Fetching Component Tables: Example
Consider the following SQL statement. DEPARTMENT (100 records) and EMPLOYEE (1000 records) are component tables, ORDER (1000 records) and ORDERLINES (10,000 records) are database tables.
If DEPARTMENT and EMPLOYEE do NOT support rowset size hints, the tables are queried in the order as they appear in the FROM clause. ORDER is a database table, so first the database tables ORDER and ORDERLINES are queried within one SQL statement:
For each fetched record, the values are substituted in the remaining SQL statement, and the first component table in the list is queried. This might result in hundreds of queries:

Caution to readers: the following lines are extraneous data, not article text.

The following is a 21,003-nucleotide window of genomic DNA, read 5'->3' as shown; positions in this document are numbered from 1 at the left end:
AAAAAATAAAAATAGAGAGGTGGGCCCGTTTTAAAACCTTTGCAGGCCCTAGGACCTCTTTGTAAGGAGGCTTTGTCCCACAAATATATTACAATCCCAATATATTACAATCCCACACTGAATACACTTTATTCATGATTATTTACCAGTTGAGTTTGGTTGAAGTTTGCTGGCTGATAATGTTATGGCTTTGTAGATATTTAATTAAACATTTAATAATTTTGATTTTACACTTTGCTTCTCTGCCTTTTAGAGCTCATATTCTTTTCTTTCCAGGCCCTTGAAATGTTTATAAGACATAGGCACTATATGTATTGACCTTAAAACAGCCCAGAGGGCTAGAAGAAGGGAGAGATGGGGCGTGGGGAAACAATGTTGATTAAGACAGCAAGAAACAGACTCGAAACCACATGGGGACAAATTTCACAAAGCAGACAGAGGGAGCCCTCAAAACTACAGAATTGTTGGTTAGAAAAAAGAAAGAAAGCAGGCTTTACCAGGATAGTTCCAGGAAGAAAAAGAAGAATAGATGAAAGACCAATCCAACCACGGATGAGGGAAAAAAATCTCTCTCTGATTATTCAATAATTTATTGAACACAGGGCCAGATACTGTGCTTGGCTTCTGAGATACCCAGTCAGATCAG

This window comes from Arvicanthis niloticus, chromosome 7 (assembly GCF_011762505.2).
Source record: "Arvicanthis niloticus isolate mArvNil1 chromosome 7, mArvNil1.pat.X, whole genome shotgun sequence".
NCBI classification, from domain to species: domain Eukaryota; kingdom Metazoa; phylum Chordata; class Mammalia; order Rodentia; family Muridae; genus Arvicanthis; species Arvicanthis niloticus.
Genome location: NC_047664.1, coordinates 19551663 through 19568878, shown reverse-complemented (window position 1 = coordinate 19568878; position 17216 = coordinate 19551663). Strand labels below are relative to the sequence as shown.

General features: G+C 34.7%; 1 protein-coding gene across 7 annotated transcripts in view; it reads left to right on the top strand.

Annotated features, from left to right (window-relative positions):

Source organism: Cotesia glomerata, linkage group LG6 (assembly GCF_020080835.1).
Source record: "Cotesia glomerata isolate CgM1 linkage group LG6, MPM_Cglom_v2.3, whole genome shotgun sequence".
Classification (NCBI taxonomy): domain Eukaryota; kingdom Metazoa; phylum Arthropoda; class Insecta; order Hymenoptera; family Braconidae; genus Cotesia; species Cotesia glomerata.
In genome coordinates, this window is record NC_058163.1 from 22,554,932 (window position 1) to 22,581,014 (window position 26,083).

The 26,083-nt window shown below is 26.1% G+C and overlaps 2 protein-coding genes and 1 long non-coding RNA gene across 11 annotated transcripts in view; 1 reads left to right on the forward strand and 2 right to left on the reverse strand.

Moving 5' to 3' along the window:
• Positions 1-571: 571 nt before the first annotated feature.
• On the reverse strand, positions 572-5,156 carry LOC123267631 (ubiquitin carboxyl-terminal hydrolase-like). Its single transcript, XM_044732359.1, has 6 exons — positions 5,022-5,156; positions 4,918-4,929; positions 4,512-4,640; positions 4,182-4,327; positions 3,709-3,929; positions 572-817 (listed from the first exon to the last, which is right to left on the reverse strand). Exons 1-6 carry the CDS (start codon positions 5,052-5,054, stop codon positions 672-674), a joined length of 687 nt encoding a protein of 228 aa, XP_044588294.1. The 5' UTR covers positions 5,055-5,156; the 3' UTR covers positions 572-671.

Finally, for each retrieved employee, the DEPARTMENT table is queried:
The ORDER and ORDERLINES database tables contain many records. So, from a performance point of view, this is not the best way to handle this SQL statement.
If the EMPLOYEE component table supports rowset size hints, then the expected rowset size would probably be very small (1), because of the condition:
In this case, the EMPLOYEE component table is queried first:
For these one or two fetched employee records, the values are substituted in the remaining SQL statement. If the DEPARTMENT component table also supports rowset size hints, the expected rowset size would again be 1 for each employee, so the DEPARTMENT table is queried next:
Finally, the database tables are queried to retrieve the remaining information:
This way of handling the SQL statement results in a better performance because now only three queries are issued.